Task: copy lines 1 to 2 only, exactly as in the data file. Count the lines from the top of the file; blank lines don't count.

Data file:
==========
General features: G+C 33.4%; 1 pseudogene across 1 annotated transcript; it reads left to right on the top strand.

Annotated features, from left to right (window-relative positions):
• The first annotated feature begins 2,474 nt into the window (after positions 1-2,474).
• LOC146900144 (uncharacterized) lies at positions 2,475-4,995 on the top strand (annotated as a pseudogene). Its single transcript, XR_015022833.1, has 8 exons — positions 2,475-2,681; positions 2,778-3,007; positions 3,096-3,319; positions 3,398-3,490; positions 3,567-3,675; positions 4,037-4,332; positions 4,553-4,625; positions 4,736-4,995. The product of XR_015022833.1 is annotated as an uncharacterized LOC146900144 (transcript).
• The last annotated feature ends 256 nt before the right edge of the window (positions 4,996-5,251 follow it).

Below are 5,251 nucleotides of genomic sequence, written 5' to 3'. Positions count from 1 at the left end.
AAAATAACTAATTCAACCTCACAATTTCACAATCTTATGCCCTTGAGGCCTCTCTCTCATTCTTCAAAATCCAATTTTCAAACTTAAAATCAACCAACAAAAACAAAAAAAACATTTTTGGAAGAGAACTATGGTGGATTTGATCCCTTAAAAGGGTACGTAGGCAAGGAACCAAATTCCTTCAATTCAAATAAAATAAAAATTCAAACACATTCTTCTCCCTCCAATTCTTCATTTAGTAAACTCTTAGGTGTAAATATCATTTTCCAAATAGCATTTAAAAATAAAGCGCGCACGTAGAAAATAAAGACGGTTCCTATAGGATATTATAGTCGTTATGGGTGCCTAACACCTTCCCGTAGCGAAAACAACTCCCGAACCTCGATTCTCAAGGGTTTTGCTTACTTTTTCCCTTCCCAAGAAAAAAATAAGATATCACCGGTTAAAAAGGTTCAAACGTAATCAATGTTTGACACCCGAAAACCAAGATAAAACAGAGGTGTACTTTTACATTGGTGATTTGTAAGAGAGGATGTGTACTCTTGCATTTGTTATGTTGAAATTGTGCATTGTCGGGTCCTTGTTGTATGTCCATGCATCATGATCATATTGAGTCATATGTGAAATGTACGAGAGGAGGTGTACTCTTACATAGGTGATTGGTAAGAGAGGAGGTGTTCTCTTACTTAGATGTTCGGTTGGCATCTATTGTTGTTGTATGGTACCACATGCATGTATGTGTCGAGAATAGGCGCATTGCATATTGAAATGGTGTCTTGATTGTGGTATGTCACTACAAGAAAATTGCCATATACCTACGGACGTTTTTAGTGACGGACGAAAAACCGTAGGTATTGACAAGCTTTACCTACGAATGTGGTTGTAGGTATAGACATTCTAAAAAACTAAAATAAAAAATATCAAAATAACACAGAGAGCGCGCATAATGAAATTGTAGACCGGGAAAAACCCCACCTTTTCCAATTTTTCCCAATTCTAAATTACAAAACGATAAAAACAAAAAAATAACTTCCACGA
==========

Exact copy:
General features: G+C 33.4%; 1 pseudogene across 1 annotated transcript; it reads left to right on the top strand.

Annotated features, from left to right (window-relative positions):